Dir: Rachid Bouchareb. Algeria-France-UK. 2009. 87mins.
Brenda Blethyn and Malian actor Sotigui Kouyate are the affecting duo at the centre of London River, Rachid Bouchareb’s spare, astute drama about how conflict can sometimes draw people together. The film world is currently flooded with global-themed dramas about people from different walks of life finding their destinies linked, but Bouchareb’s film is an exemplary specimen of this strain, a tender-but-tough piece of realism that is also in the premium class of London dramas, from Blow-Up on, made by visiting film-makers. Timely and universal themes, plus emotional directness, should ensure healthy sales potential alongside solid audiences at home in the UK, while festivals should come knocking.
Dramatically spare, the film avoids the expected cliches about racial and cultural misunderstanding
After his commanding reinvention of the World War 2 epic in Days Of Glory, Bouchareb returns to a smaller canvas, persuasively channelling the British-realist mode of Ken Loach et al. Mainly (and plausibly) French-language despite its UK setting, the film is set against the background of the July 2005 London bomb attacks. In Guernsey, churchgoing widow Elizabeth Sommers (Blethyn), who runs a small farm, hears the news about the bombs and starts to worry about daughter Jane, a student in the city.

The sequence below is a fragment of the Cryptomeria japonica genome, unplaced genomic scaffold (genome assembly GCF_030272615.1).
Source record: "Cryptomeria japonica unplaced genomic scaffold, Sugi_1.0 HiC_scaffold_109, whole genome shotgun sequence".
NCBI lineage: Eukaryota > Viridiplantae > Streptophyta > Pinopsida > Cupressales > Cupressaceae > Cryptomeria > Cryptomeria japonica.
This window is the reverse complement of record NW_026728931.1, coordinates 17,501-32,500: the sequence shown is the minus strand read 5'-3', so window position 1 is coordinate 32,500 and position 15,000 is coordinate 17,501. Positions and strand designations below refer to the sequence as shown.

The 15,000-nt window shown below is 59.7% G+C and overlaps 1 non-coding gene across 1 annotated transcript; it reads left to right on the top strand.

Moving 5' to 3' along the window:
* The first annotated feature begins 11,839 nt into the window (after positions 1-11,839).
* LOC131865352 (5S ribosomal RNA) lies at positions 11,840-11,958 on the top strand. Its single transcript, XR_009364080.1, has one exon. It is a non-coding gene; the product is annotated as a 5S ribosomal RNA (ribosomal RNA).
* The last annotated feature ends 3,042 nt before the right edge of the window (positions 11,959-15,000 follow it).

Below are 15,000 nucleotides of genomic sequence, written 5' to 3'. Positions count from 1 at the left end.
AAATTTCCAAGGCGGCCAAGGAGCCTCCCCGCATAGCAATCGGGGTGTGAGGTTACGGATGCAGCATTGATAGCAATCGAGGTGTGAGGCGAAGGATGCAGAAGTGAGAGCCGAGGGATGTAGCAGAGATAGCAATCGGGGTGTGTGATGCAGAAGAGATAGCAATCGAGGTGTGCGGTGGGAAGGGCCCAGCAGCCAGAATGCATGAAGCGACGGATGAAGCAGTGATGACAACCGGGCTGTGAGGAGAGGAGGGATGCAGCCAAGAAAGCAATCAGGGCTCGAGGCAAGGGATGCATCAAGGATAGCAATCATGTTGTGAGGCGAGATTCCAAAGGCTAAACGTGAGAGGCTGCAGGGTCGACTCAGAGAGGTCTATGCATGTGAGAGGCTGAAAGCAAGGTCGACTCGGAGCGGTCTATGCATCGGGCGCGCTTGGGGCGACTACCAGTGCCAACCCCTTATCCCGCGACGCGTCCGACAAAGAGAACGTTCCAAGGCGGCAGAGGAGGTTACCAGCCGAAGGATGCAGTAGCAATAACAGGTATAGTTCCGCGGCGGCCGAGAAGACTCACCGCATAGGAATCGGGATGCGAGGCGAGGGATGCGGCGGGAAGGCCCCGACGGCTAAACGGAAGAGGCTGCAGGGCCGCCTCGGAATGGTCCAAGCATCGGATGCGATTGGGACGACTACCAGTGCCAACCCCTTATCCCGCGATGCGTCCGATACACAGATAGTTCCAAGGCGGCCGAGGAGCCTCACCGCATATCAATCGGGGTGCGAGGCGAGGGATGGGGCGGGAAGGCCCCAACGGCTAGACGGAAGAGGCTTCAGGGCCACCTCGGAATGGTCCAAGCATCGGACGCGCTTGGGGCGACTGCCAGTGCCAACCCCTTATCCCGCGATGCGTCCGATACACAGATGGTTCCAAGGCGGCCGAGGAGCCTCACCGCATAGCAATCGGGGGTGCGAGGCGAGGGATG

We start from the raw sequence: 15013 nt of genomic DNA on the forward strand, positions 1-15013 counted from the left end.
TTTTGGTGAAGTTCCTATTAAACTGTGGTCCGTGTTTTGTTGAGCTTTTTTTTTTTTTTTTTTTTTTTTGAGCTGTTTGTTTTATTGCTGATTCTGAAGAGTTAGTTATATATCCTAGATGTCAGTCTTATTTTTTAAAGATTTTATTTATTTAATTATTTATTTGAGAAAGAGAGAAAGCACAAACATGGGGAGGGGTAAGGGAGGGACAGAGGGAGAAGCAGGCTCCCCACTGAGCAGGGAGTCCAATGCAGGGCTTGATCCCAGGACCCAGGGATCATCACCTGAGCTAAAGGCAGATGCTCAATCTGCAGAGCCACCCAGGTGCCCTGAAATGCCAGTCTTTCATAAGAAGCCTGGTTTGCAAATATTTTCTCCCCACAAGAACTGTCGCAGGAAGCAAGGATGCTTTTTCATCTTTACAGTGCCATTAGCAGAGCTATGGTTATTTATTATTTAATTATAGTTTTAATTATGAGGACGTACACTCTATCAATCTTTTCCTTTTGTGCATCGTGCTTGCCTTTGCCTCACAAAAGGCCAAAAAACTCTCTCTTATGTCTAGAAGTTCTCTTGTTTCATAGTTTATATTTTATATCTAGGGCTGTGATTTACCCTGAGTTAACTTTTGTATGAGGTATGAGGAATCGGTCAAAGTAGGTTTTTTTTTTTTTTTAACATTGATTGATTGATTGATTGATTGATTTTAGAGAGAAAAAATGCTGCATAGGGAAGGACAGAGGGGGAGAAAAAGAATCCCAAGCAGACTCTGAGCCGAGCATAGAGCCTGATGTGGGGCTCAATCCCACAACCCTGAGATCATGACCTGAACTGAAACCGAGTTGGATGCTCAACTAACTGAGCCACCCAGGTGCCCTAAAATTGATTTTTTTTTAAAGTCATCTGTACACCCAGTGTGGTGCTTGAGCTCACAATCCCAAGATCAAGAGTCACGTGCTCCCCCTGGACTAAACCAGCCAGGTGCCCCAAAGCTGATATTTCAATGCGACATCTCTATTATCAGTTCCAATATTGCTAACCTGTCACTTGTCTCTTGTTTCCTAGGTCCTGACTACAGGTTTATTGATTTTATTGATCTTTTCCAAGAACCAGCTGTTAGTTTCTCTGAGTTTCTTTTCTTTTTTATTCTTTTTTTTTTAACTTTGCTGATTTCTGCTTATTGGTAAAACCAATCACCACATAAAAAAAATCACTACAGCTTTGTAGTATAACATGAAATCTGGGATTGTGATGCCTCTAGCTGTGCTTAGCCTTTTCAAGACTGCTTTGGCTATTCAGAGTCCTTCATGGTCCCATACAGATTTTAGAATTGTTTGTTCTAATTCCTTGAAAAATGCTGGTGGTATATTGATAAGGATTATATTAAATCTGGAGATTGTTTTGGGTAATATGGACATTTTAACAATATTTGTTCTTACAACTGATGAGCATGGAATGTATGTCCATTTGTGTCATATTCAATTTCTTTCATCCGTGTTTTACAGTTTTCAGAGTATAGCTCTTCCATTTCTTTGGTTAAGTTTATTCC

Also concerned is Ousmane, an elderly African forester working in France, who sets out to find his long-estranged son Ali. Both characters arrive in the Haringey/Finsbury Park area of North London, and make inquiries in different directions - Elizabeth going to the police and adding Jane’s photo to the hundreds of ‘missing person’ notes posted after the bombing, while Ousmane is helped by a sympathetic Muslim community leader (Bouajila).
A piece of photographic evidence unites the two searchers, and although Elizabeth initially gives Ousmane a suspicious brush-off, the two prove to have more in common than either had imagined.
Dramatically spare, the film avoids the expected cliches about racial and cultural misunderstanding. Elizabeth’s wariness when exposed to London’s multi-ethnic world is concisely described, her Guernsey background setting her up convincingly as a middle-Englander who has had little exposure to other races. She is frazzled at meeting possibly her first Muslims and uncomprehending when she learns her daughter was studying Arabic - ‘I mean, who speaks Arabic” - but her confusion is subtly portrayed, without targeting the character as a racist.
Very much downplaying the part, slowly building the character of Elizabeth as she discovers the complicated new world around her, Blethyn offers her strongest lead performance since Secrets And Lies. Meanwhile, veteran Kouyate - who worked with Bouchareb in 2001’s Little Senegal - is a stately and immensely commanding presence, interacting with tender empathy in his scenes with Blethyn. Other Bouchareb alumni Bouajila and Roschdy Zem make their presence felt, as does Francis Magee as a policeman. TV footage is used to sharp effect, and unspectacular North London locations, shot in downbeat realist mode by Jerôme Almeras, build up an authentic sense of place, suggesting Bouchareb has more than done his homework. Armand Amar’s crisp, jazzy score is another considerable plus point.
Arte France Cinema
(33) 1 56436733
Jean Marc Tran Tan Bâ
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